Besides the tree’s flowers emitting an amazing sweet smell for a few weeks typically in June, here is some more background on the Linden tree:

Linden Trees (genusTilia) from Wikipedia:

On healing: The flowers are used for herbal tea and tinctures; this kind of use is particularly popular in Europe and also used in North American herbal medicine practices.

In Germanic mythology: Originally, local communities assembled not only to celebrate and dance under a Tilia tree, but to hold their judicial thing (governing assembly) meetings there in order to restore justice and peace.

It was believed that the tree would help unearth the truth.

Linden tree, we needed you at Washington Square.


Previously at WSP Blog:

June 17, 2013: Linden Tree (Still) Not Faring Well

April 26, 2013: Linden Tree’s Decline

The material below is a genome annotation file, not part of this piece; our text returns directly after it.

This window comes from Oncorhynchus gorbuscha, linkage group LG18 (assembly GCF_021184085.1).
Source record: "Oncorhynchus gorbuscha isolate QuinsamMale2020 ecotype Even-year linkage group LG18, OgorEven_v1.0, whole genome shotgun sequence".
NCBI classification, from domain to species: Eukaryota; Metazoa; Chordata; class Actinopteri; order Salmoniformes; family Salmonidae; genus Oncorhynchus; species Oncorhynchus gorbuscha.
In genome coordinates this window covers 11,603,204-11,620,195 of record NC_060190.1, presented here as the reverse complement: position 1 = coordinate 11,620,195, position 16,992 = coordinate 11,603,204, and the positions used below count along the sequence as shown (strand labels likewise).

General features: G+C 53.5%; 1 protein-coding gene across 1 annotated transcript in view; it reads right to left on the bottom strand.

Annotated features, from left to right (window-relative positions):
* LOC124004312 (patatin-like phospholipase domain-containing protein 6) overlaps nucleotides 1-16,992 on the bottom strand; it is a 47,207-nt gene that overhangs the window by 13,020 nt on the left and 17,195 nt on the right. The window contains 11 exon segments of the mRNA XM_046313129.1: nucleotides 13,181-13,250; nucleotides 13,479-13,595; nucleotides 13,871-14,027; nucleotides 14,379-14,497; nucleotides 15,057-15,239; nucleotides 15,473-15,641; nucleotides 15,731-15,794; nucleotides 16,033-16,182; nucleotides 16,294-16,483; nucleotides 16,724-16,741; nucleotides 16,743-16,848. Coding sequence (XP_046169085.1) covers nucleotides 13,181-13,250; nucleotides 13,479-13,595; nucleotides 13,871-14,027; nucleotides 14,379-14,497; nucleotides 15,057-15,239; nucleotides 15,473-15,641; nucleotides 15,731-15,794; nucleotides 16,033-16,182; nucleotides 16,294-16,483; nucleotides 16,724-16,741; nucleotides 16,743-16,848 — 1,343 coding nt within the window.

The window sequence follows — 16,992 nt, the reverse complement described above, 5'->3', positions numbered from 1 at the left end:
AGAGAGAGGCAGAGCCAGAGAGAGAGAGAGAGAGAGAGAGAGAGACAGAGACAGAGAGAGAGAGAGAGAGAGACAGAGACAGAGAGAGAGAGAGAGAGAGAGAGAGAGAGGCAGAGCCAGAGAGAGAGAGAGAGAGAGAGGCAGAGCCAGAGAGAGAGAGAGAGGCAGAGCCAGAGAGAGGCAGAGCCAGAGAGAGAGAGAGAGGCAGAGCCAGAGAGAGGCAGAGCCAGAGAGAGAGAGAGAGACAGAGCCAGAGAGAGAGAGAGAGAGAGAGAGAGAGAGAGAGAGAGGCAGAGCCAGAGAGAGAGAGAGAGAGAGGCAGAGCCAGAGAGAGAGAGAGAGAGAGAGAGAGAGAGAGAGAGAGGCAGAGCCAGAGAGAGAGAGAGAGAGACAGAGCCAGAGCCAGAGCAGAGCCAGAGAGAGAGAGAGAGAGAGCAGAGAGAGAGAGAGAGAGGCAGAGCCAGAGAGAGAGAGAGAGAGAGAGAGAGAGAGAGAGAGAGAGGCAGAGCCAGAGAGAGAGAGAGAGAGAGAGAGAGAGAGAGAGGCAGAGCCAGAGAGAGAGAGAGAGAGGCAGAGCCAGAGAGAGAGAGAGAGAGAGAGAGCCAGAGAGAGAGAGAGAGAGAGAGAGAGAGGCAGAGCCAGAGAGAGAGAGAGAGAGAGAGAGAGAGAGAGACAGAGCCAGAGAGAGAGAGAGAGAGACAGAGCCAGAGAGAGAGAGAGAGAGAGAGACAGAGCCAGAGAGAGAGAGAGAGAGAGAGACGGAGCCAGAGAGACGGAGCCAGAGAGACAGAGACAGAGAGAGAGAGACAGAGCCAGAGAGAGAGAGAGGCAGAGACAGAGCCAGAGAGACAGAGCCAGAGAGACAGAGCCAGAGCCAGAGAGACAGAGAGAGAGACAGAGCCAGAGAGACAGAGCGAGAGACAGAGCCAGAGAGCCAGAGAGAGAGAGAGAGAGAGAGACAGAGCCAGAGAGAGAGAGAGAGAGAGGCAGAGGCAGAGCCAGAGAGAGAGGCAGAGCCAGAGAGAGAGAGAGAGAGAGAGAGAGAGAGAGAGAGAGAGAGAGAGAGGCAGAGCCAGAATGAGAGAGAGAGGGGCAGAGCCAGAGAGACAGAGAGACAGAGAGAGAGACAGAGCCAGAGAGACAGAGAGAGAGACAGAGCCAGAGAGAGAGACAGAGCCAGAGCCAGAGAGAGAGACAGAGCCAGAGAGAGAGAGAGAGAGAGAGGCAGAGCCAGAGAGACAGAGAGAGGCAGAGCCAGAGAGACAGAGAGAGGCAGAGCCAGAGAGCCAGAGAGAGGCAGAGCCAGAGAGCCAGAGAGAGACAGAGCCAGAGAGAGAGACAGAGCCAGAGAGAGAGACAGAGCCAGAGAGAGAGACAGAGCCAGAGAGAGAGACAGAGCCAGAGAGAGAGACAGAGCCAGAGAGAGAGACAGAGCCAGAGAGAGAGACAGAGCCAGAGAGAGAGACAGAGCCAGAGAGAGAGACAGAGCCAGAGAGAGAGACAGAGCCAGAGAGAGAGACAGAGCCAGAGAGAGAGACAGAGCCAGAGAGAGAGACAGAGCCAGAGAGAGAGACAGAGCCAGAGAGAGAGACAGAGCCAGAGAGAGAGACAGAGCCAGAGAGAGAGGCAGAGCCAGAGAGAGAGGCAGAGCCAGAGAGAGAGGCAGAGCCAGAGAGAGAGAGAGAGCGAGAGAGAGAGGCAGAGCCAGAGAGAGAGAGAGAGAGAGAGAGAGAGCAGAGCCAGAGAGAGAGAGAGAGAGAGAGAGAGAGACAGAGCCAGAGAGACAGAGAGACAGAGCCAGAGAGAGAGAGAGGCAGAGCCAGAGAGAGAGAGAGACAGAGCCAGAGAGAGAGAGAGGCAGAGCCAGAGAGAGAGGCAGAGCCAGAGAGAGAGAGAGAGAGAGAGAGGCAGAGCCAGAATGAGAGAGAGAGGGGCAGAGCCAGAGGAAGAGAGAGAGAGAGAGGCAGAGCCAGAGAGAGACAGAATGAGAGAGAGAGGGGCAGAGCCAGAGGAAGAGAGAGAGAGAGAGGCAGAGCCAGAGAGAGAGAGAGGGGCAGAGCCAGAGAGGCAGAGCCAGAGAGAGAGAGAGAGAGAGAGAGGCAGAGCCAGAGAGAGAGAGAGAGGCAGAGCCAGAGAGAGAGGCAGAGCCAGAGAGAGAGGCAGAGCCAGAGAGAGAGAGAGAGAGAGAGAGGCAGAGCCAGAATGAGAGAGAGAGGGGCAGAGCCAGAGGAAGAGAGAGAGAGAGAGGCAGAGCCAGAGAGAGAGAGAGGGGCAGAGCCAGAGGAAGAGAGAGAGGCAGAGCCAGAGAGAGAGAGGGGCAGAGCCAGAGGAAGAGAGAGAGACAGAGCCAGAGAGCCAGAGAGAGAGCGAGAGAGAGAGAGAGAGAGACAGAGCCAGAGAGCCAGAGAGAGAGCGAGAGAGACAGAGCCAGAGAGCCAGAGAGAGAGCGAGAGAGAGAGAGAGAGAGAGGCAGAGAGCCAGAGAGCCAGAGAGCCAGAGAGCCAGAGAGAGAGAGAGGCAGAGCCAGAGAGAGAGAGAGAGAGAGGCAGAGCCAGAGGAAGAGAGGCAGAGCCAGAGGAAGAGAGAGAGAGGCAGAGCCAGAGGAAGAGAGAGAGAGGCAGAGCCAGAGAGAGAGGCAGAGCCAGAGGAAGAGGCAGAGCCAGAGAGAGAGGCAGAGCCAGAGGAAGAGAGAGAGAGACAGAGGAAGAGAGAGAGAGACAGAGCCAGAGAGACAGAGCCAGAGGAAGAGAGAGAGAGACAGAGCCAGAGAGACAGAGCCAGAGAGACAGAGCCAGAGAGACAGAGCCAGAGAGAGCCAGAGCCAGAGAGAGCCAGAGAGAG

June 12, 2012 & June 20, 2011: Washington Square Linden Tree in Full Bloom in Eastern Quadrant

Photos: Cathryn

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9 thoughts on “Washington Square Linden Tree No More | Did “Half-Ass” Protection During Park Construction Kill the Linden Tree?”

  1. Wow – that is (was) a major limb. Compartmentalization after the removal of that limb would be a long process. Certainly you would not remove such a large branch during the summer unless it was posing an immediate threat to park users.

  2. Hi Georgia,

    As you know, the entire tree came down. Do you think it could have been otherwise? I’m not familiar with ‘compartmentalization.’



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    with nuclear obliteration, and the spirit world as in the bible.

  4. Compartmentalization is the process whereby a tree limits decay caused by biological or mechanical injury.

    From your photo it looks likes half of the linden’s canopy was dead. Do you know the branches on that half died progressively? This could indicate several possible causes. I am not a diagnostic expert so can’t point to one cause. Will you contact the Parks Dept. for cause of removal?

  5. Hi Georgia,